ucred, crget, crhold, crfree, crshared, crcopy, crdup, cru2x,
cred_update_thread -- functions related to user credentials
struct ucred *
struct ucred *
crhold(struct ucred *cr);
crfree(struct ucred *cr);
crshared(struct ucred *cr);
crcopy(struct ucred *dest, struct ucred *src);
struct ucred *
crdup(struct ucred *cr);
cru2x(struct ucred *cr, struct xucred *xcr);
cred_update_thread(struct thread *td);
The ucred family of functions is used to manage user credential structures
(struct ucred) within the kernel.
The crget() function allocates memory for a new structure, sets its reference
count to 1, and initializes its lock.
The crhold() function increases the reference count on the credential.
The crfree() function decreases the reference count on the credential.
If the count drops to 0, the storage for the structure is freed.
The crshared() function returns true if the credential is shared. A credential
is considered to be shared if its reference count is greater than
The crcopy() function copies the contents of the source (template) credential
into the destination template. The uidinfo structure within the
destination is referenced by calling uihold(9).
The crdup() function allocates memory for a new structure and copies the
contents of cr into it. The actual copying is performed by crcopy().
The cru2x() function converts a ucred structure to an xucred structure.
That is, it copies data from cr to xcr; it ignores fields in the former
that are not present in the latter (e.g., cr_uidinfo), and appropriately
sets fields in the latter that are not present in the former (e.g.,
The cred_update_thread() function sets the credentials of td to that of
its process, freeing its old credential if required.
crget(), crhold() and crdup() all return a pointer to a ucred structure.
crshared() returns 0 if the credential has a reference count greater than
1; otherwise, 1 is returned.
As of FreeBSD 5.0, the ucred structure contains extensible fields. This
means that the correct protocol must always be followed to create a fresh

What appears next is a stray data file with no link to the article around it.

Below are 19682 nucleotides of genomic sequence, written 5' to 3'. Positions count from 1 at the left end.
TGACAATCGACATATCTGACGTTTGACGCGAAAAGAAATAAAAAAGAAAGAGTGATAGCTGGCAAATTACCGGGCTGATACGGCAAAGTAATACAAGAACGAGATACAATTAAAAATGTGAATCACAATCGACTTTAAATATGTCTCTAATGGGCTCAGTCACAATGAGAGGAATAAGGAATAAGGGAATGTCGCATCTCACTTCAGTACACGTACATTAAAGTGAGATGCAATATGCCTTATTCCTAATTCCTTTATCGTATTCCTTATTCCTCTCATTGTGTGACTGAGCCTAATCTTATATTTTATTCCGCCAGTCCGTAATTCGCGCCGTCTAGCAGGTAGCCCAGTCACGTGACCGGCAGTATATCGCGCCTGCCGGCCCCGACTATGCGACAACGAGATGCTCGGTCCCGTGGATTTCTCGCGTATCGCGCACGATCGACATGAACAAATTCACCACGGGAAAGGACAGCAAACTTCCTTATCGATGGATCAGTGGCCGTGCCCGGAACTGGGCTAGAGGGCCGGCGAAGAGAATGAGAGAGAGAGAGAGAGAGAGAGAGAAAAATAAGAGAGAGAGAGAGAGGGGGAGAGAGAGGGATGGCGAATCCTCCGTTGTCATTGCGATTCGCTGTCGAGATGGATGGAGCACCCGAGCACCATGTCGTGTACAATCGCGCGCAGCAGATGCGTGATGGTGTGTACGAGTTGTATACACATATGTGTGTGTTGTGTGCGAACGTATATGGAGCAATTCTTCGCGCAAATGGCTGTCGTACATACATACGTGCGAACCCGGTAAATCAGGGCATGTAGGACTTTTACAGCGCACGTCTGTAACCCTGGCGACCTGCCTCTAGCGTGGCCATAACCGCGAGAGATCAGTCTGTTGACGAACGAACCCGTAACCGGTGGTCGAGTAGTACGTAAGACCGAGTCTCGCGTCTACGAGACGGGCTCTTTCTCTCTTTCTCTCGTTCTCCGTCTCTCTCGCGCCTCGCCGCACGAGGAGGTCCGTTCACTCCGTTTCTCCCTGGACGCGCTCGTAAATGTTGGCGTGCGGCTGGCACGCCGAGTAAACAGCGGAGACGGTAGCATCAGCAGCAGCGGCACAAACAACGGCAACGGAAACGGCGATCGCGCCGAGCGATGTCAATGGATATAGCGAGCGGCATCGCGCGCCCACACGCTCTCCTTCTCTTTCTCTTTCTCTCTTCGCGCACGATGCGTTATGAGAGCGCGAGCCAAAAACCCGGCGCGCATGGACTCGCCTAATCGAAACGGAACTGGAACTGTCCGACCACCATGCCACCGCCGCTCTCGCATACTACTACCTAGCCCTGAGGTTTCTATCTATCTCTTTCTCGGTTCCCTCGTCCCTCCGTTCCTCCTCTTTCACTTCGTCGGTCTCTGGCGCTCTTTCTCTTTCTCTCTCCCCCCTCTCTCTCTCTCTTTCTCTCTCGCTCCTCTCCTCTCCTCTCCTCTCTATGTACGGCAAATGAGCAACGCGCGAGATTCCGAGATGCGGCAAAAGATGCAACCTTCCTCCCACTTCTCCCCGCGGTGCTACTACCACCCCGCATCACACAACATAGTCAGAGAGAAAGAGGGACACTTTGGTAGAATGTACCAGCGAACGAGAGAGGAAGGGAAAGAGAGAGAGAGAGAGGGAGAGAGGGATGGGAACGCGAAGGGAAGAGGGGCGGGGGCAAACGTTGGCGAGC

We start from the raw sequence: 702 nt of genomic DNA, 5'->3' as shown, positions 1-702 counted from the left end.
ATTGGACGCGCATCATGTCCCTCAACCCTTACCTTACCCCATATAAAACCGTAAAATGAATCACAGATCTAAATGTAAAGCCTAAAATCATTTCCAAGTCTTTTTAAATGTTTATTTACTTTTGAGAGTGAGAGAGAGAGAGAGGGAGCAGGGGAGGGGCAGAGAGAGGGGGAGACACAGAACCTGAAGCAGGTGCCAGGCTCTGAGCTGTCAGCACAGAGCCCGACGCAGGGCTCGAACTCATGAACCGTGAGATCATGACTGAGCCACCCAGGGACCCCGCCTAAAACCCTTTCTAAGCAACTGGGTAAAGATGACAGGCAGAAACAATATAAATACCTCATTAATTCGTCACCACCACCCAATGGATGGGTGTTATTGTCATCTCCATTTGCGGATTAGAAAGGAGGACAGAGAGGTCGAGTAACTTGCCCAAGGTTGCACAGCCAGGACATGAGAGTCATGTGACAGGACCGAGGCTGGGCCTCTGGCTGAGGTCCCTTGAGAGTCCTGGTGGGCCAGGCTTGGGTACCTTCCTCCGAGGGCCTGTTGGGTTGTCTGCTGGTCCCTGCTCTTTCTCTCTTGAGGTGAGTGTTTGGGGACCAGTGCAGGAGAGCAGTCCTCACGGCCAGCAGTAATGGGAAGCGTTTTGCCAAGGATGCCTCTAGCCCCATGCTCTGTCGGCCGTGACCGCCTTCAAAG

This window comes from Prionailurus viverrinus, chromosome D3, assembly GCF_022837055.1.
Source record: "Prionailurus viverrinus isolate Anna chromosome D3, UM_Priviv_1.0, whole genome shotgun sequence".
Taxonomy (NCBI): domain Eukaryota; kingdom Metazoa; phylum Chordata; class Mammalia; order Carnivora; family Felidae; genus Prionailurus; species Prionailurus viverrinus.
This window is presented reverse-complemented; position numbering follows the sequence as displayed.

and writable credential structure: new credentials must always be derived
from existing credentials using crget() and crcopy().
In the common case, credentials required for access control decisions are
used in a read-only manner. In these circumstances, the thread credential
td_ucred should be used, as it requires no locking to access safely,
and remains stable for the duration of the call even in the face of a
multi-threaded application changing the process credentials from another
thread. Primitives such as suser(9) will assume the use of td_ucred
unless explicitly specified using suser_cred(9).
During a process credential update, the process lock must be held across
check and update, to prevent race conditions. The process credential,
td->td_proc->p_ucred, must be used both for check and update. If a
process credential is updated during a system call and checks against the
thread credential are to be made later during the same system call, the
thread credential must also be refreshed from the process credential so
as to prevent use of a stale value. To avoid this scenario, it is recommended
that system calls updating the process credential be designed to
avoid other authorization functions.
If temporarily elevated privileges are required for a thread, the thread
credential can by replaced for the duration of an activity, or for the
remainder of the system call. However, as a thread credential is often
shared, appropriate care should be taken to make sure modifications are
made to a writable credential through the use of crget() and crcopy().
Caution should be exercised when checking authorization for a thread or
process perform an operation on another thread or process. As a result
of temporary elevation, the target thread credential should never be used
as the target credential in an access control decision: the process credential
associated with the thread, td->td_proc->p_ucred, should be used
instead. For example, p_candebug(9) accepts a target process, not a target
thread, for access control purposes.
This man page was written by Chad David <email@example.com>.
FreeBSD 5.2.1 March 3, 2002 FreeBSD 5.2.1 [ Back ]